The flip side is, if this was a B2B business and you’re trying to grow from five or ten million, it’s the same kind of math, but let’s say every sales person does a million dollars in sales. Well, great. I need another five salespeople to grow that incremental $5 million in revenue and I need to recruit those people and train those people and give them the right tools they need and the right calling lists they need to be successful in going and growing that B2B business. So it all comes down to numbers. It’s really a math game and knowing what revenue target you’re shooting for and what amount of revenues come from each one of those stepping stones.

Jim Fitzpatrick:
Sure. Are there ways to grow revenues without having to invest in sales and marketing?

George Deeb:
There are. A couple of things that come to mind are you can launch a new product, right? So if you’re a one product business today, you would launch product number two or product number three and sell it to your existing customers by adding new products. You could raise your prices. Maybe your prices are under market price, and you can afford to raise your prices. Maybe your website has got some flaws and it’s not converting as well as it could be. And you get a conversion rate, optimization project going, and you improve your conversion rates from 1% to 2% of the traffic. That’s like doubling your revenues with that increase in conversion rate. And the best thing you can do is leverage positive word of mouth, right? If you’ve got happy customers that are willing to be your brand ambassador, that can tell their friends and tell their colleagues to buy your products or services, that’s like free marketing. They’re helping you spread the word without you even having to spend any advertising dollars to do that.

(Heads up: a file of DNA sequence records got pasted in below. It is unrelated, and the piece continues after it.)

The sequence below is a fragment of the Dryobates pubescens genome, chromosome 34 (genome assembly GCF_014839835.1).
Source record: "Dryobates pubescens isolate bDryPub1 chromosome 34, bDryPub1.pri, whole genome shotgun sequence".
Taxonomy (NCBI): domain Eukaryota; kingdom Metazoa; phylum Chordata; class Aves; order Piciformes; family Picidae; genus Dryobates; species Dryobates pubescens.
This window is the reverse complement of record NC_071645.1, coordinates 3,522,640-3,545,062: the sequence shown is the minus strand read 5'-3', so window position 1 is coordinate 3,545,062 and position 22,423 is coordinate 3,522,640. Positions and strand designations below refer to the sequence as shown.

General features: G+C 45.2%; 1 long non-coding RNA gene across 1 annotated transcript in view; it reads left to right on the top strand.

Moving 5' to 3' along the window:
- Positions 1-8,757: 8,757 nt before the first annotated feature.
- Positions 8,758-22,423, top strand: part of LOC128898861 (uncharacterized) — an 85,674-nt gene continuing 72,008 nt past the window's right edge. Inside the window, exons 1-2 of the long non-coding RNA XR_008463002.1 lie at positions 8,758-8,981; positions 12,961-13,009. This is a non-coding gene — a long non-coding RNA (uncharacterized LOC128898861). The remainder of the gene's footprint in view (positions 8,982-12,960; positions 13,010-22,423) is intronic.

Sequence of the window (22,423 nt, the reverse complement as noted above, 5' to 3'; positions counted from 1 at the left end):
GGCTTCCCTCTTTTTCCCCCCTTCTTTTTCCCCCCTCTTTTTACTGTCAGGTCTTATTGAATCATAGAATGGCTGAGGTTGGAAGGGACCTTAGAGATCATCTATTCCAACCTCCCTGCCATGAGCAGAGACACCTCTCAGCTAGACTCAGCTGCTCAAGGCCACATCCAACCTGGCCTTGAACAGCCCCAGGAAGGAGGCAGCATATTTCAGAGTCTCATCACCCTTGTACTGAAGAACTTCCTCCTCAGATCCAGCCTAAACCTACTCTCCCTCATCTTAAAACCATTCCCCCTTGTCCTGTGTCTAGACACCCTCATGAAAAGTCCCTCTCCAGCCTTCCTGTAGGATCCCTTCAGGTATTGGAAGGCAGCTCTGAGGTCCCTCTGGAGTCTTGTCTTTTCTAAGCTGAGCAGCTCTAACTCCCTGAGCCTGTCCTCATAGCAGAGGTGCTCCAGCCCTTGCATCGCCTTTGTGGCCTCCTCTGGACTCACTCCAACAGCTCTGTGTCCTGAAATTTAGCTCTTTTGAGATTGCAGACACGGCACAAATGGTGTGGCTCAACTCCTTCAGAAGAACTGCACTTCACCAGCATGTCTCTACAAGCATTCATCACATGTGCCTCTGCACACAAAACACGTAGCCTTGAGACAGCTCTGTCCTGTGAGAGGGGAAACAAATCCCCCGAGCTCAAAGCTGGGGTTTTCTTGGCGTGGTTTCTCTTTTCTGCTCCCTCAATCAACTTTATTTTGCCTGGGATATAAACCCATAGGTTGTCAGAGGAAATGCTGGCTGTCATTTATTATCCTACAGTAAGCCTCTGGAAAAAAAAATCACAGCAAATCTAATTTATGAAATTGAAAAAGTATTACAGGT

George Deeb:
So there’s plenty of ways to do that. It’s typically harder to do some of those activities. The immediacy of putting an ad campaign in the market and watching it payback is usually more predictable, but if you could figure out one of these other channels, that’s a good way to grow your business as well.

Jim Fitzpatrick:
Yeah, no question about it. When does M&A become a potential path for growth?

George Deeb:
It’s funny. Most people think of M&A as a growth channel for a later stage business. I’m different on that. I think M&A can play a role at any time. I mean, I run a restaurant of furniture e-commerce business. We acquired that business and it was a very small, single digit million dollar company. So, M&A can play a role at every stage of a person’s growth curve. To me, if you’re a small business and you’re creative about how you think about growing your company, and you want to go out and roll up your competitors and gain market share, or remove your competitors to have a more dominant market position, there’re ways to do that. And whether you do that with cash or do that with equity, there’re ways to fund these businesses in creative ways that most entrepreneurs don’t even know are available to them.